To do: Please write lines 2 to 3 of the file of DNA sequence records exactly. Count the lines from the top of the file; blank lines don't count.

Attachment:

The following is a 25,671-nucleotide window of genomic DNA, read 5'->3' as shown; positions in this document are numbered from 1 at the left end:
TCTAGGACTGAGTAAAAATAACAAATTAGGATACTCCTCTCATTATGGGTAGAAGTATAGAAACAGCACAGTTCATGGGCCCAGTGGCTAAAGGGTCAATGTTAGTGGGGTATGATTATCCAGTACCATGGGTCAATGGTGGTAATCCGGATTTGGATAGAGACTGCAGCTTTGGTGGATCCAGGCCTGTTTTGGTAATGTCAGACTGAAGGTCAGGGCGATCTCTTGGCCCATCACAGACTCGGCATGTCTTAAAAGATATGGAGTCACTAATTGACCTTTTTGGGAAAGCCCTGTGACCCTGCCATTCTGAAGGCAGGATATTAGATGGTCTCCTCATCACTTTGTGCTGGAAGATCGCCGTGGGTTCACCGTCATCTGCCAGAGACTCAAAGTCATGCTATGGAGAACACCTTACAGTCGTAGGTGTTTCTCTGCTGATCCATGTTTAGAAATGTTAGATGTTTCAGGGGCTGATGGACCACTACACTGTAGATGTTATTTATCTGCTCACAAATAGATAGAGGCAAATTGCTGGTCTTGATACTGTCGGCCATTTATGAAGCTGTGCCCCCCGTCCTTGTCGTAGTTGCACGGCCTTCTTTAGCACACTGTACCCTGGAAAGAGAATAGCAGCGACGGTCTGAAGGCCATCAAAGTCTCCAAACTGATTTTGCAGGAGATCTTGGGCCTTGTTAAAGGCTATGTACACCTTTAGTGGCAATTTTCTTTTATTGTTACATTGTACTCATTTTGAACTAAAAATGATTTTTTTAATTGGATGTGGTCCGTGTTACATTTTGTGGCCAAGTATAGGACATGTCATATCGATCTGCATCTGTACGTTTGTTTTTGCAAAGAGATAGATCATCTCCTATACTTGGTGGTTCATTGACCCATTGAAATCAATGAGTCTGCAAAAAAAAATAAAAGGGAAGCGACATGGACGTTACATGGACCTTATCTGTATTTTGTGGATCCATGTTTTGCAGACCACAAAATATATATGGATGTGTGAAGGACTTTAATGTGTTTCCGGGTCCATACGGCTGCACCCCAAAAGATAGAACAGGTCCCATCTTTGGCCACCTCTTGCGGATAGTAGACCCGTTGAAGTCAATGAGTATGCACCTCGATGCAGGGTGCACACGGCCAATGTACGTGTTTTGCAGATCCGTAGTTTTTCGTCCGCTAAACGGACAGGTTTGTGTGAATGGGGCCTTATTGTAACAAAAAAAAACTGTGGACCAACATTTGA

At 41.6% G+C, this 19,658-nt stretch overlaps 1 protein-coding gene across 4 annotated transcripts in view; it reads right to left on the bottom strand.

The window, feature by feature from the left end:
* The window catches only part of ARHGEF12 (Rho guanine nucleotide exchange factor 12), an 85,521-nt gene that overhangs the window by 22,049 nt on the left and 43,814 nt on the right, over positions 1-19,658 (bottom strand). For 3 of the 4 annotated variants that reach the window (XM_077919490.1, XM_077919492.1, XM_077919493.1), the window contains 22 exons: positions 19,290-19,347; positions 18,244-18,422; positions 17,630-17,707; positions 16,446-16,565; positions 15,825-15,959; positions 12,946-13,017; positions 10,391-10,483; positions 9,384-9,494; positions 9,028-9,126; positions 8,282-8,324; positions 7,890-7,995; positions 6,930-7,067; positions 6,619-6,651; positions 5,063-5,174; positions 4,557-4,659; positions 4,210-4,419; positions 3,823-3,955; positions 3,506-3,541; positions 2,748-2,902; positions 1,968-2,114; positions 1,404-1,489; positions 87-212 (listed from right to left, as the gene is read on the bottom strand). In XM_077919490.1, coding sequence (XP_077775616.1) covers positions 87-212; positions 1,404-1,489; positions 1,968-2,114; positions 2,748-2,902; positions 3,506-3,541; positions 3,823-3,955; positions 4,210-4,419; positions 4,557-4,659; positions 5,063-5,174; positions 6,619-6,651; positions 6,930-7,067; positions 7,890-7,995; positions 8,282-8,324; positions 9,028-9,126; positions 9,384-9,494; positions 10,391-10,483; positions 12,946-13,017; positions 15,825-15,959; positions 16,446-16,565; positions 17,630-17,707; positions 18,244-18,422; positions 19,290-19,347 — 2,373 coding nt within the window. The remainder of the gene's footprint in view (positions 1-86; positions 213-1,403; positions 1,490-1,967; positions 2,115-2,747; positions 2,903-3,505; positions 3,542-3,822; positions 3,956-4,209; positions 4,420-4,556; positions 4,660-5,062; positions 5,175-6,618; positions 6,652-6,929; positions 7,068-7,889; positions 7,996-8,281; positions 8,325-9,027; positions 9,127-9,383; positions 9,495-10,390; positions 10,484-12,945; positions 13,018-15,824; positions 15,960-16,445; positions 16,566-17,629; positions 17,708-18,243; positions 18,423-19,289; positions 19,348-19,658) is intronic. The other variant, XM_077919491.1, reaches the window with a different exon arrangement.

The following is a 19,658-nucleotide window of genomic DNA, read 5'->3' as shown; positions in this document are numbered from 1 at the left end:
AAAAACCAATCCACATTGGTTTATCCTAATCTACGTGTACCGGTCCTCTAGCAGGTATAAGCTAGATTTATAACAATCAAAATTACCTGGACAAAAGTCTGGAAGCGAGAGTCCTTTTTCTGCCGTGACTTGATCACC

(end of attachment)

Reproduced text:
TCTAGGACTGAGTAAAAATAACAAATTAGGATACTCCTCTCATTATGGGTAGAAGTATAGAAACAGCACAGTTCATGGGCCCAGTGGCTAAAGGGTCAATGTTAGTGGGGTATGATTATCCAGTACCATGGGTCAATGGTGGTAATCCGGATTTGGATAGAGACTGCAGCTTTGGTGGATCCAGGCCTGTTTTGGTAATGTCAGACTGAAGGTCAGGGCGATCTCTTGGCCCATCACAGACTCGGCATGTCTTAAAAGATATGGAGTCACTAATTGACCTTTTTGGGAAAGCCCTGTGACCCTGCCATTCTGAAGGCAGGATATTAGATGGTCTCCTCATCACTTTGTGCTGGAAGATCGCCGTGGGTTCACCGTCATCTGCCAGAGACTCAAAGTCATGCTATGGAGAACACCTTACAGTCGTAGGTGTTTCTCTGCTGATCCATGTTTAGAAATGTTAGATGTTTCAGGGGCTGATGGACCACTACACTGTAGATGTTATTTATCTGCTCACAAATAGATAGAGGCAAATTGCTGGTCTTGATACTGTCGGCCATTTATGAAGCTGTGCCCCCCGTCCTTGTCGTAGTTGCACGGCCTTCTTTAGCACACTGTACCCTGGAAAGAGAATAGCAGCGACGGTCTGAAGGCCATCAAAGTCTCCAAACTGATTTTGCAGGAGATCTTGGGCCTTGTTAAAGGCTATGTACACCTTTAGTGGCAATTTTCTTTTATTGTTACATTGTACTCATTTTGAACTAAAAATGATTTTTTTAATTGGATGTGGTCCGTGTTACATTTTGTGGCCAAGTATAGGACATGTCATATCGATCTGCATCTGTACGTTTGTTTTTGCAAAGAGATAGATCATCTCCTATACTTGGTGGTTCATTGACCCATTGAAATCAATGAGTCTGCAAAAAAAAATAAAAGGGAAGCGACATGGACGTTACATGGACCTTATCTGTATTTTGTGGATCCATGTTTTGCAGACCACAAAATATATATGGATGTGTGAAGGACTTTAATGTGTTTCCGGGTCCATACGGCTGCACCCCAAAAGATAGAACAGGTCCCATCTTTGGCCACCTCTTGCGGATAGTAGACCCGTTGAAGTCAATGAGTATGCACCTCGATGCAGGGTGCACACGGCCAATGTACGTGTTTTGCAGATCCGTAGTTTTTCGTCCGCTAAACGGACAGGTTTGTGTGAATGGGGCCTTATTGTAACAAAAAAAAACTGTGGACCAACATTTGA

At 41.6% G+C, this 19,658-nt stretch overlaps 1 protein-coding gene across 4 annotated transcripts in view; it reads right to left on the bottom strand.